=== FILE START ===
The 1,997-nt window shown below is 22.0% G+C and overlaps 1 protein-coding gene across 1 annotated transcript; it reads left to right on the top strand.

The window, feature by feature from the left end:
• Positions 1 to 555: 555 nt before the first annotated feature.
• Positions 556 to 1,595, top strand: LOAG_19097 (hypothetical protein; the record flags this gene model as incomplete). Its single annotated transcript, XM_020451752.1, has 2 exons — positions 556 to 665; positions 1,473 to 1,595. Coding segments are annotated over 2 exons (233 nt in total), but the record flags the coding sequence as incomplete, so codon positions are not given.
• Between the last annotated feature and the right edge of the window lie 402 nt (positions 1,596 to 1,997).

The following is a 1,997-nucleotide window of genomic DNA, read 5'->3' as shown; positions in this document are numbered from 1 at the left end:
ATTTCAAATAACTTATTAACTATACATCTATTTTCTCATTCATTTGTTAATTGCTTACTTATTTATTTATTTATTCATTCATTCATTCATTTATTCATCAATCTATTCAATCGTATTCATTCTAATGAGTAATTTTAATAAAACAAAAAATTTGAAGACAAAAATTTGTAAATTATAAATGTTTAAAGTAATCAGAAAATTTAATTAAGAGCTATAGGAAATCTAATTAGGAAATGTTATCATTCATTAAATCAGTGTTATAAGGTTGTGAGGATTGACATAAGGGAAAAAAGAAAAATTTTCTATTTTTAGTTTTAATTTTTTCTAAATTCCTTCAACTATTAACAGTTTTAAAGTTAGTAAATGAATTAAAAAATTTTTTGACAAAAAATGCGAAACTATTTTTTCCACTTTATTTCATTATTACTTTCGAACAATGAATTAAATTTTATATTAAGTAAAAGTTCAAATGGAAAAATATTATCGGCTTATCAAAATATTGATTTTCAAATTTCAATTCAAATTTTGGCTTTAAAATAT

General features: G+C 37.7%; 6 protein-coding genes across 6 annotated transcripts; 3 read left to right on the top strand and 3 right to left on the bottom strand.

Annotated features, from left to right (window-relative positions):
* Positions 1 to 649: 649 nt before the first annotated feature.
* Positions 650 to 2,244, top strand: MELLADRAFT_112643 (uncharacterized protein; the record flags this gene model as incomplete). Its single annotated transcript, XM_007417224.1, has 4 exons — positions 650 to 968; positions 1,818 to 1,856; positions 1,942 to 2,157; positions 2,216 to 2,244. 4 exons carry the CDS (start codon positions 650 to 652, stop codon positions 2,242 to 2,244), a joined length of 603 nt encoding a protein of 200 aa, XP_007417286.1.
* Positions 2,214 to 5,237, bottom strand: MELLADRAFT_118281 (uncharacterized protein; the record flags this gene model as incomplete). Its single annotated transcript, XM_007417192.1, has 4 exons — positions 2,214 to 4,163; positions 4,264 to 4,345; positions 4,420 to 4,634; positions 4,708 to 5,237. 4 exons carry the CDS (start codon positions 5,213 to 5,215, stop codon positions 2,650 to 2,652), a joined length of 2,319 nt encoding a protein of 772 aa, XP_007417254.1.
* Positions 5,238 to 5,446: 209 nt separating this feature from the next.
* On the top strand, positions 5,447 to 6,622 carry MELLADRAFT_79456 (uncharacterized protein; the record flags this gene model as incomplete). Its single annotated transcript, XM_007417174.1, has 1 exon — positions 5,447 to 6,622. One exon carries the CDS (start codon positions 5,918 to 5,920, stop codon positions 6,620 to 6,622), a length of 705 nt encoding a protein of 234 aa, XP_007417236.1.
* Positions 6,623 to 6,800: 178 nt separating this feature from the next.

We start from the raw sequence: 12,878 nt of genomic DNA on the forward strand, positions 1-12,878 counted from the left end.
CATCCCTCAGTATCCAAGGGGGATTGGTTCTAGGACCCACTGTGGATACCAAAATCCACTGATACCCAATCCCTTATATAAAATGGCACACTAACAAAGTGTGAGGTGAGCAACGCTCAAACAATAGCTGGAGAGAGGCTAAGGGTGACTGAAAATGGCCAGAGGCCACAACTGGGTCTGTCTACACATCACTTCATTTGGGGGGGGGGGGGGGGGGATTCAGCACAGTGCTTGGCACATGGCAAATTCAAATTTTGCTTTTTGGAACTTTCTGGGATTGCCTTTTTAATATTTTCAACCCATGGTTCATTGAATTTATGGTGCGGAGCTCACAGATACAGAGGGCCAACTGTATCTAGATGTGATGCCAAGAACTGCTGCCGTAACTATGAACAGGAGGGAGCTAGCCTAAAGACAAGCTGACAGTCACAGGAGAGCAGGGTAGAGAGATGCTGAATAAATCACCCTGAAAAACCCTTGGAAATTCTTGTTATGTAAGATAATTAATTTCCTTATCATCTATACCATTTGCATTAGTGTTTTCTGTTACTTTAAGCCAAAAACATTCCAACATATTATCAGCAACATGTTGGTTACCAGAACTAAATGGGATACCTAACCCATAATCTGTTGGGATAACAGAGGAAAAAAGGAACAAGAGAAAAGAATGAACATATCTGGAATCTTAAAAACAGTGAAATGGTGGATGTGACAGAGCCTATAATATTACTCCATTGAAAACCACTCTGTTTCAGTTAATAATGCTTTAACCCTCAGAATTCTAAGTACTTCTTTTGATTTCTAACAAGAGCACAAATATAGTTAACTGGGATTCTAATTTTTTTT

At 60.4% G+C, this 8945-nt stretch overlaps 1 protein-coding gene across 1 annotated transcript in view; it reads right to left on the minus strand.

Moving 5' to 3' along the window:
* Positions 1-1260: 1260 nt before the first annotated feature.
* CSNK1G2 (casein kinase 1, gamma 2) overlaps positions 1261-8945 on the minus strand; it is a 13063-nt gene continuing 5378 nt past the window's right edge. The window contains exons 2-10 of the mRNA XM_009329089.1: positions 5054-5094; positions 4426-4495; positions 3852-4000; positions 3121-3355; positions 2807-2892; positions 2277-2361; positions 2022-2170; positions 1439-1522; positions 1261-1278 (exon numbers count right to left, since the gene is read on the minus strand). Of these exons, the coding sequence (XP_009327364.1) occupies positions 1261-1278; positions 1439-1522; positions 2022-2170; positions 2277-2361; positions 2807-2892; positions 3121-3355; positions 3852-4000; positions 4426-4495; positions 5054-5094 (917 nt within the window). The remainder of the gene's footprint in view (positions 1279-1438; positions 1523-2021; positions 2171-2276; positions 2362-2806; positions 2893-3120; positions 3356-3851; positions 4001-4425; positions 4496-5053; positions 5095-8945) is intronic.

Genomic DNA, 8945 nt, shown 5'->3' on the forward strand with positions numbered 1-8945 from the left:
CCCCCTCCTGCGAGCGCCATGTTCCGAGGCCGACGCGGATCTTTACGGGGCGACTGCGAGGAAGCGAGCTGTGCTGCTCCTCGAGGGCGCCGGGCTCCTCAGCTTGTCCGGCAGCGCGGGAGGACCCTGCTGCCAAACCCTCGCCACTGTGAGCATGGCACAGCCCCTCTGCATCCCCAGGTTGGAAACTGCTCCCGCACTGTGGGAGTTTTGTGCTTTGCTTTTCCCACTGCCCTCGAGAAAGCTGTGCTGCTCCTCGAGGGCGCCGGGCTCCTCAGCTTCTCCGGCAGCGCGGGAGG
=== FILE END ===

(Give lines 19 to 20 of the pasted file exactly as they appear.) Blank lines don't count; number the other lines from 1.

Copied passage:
Moving 5' to 3' along the window:
* Positions 1-1260: 1260 nt before the first annotated feature.